Stressed Out? Don't Wait to Get Help.
anonymous Asks ...
My new job is basically an accounts management position. There is a lot of responsibility and stress. Ever since I was promoted 8 months ago I have felt a lot of stress and anxiety all the time. I thought it would get better as I got into the position but it hasn’t, though I have become adept at my new responsibilities. As I understand it, anxiety is unreasonable fear and worry and stress is worry that is proportional to a situation. My worries are proportional to my responsibilities but when my stomach is in twists at night it feels a lot more like anxiety. As I understand it if it is constant anxiety I need medication or therapy but if it is just too much stress I need to focus on eliminating stress right? I think it is stress but I am not sure because if it is just stress why has the way I feel not changed even though I have become much better at my job? Should I see a psychologist?
David Johnson Says ...
You have asked a lot of questions! I'll answer them one at a time, starting with the most important.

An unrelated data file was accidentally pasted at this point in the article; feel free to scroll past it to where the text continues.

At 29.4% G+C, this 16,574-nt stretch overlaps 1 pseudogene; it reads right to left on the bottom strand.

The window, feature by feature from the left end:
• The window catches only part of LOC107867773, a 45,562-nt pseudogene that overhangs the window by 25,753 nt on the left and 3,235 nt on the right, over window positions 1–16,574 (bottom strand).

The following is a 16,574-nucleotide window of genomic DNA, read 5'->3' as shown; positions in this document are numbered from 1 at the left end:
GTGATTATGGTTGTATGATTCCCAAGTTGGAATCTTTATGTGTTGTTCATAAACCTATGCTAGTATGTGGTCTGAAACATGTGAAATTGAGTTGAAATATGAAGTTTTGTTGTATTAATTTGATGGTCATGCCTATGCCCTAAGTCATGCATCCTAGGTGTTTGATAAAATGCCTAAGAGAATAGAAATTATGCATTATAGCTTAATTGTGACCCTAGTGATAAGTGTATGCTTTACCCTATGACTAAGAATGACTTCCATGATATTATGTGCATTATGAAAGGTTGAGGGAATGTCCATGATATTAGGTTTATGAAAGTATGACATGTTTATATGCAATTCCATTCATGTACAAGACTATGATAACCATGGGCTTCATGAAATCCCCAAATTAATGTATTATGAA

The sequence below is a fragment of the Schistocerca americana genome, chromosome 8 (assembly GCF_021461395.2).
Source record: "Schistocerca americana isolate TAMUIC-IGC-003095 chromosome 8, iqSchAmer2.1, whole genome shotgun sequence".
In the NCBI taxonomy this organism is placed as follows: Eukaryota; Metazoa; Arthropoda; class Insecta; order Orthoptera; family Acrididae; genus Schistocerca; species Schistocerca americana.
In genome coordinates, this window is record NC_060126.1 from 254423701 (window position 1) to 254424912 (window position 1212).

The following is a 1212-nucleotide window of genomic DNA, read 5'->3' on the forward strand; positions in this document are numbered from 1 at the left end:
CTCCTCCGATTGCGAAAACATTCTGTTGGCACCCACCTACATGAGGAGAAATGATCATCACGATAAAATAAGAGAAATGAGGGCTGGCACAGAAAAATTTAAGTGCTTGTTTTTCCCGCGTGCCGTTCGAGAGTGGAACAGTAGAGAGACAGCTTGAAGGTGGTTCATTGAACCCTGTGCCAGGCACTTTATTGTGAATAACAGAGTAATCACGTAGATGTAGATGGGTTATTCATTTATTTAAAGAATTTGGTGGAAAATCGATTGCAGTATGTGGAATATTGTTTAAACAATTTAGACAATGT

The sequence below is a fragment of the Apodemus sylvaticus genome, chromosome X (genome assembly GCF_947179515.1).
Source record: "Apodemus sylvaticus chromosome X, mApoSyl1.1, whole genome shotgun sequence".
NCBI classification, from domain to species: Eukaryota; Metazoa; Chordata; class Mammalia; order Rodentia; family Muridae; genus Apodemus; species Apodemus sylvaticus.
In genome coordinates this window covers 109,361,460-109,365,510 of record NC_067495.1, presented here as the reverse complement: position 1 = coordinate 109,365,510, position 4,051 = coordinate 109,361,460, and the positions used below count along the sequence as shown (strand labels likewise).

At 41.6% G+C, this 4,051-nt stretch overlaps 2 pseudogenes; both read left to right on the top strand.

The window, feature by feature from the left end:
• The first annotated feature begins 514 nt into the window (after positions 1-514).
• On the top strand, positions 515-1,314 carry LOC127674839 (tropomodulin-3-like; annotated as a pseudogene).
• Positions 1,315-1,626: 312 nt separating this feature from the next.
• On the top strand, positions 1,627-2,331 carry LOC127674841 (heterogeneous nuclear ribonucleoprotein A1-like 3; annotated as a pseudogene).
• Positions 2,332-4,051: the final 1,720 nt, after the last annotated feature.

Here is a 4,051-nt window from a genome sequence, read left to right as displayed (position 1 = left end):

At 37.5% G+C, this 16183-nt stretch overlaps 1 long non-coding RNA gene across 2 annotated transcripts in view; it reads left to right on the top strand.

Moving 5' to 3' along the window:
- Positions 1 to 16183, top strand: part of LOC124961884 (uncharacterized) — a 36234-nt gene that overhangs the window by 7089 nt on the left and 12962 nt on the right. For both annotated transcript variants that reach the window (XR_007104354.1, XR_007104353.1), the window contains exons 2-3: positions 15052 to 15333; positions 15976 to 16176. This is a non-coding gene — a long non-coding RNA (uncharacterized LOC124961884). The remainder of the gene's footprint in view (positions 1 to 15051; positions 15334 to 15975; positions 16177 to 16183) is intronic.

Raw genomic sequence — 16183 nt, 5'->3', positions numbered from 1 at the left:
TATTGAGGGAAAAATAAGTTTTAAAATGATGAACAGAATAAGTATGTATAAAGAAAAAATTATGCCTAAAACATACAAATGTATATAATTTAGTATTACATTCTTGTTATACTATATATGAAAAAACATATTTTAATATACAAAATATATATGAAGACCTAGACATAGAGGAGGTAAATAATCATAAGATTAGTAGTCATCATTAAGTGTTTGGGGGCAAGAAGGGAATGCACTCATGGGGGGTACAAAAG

You are wondering if you need treatment for your anxiety. Intense anxiety all the time is not healthy. Unresolved, high anxiety will do considerable damage to your body over time. The first choice for treatment of any mental health issue is to see a licensed mental health professional. I would suggest a clinic with a multidisciplinary team including psychiatry is a good choice for a first time encounter. The problem you describe is probably more complicated than you might expect in that your issue is likely not as simple as job stress. A good assessment and some counseling might be all you need. Then if needed, the therapist will refer you to a psychiatrist.
Generally treatment of anxiety by therapy is pretty effective. Medications specifically for anxiety do not provide a long term solution. Benzodiazapines, the most effective medications in the short run, are addictive. They include Klonapin, Ativan, Xanax or Valium. Even if you don't abuse the prescription, tolerance builds up and they become less effective without increasing the dose and thus increasing the risk of addiction. Worse, they train the brain to stop producing it's own chemical assistants for anxiety. In other words, benzos can make the problem worse over time.
So go see a psychotherapist and get started.
You have some creative definitions for anxiety and stress. Anxiety refers to the body's activation in the face of stress in the environment. Anxiety can be the result of many different situations and emotions. Fear, guilt, shame, anger to name just a few can result in anxiety, especially if you are unclear how you feel. Stress is anything in the environment that makes you feel anxiety. Worry, which can be described as thoughts stuck in your head spinning like a car in a rut, often results in anxiety about a future event. Regret is similar, but about past events.
I wish you luck in addressing your problem.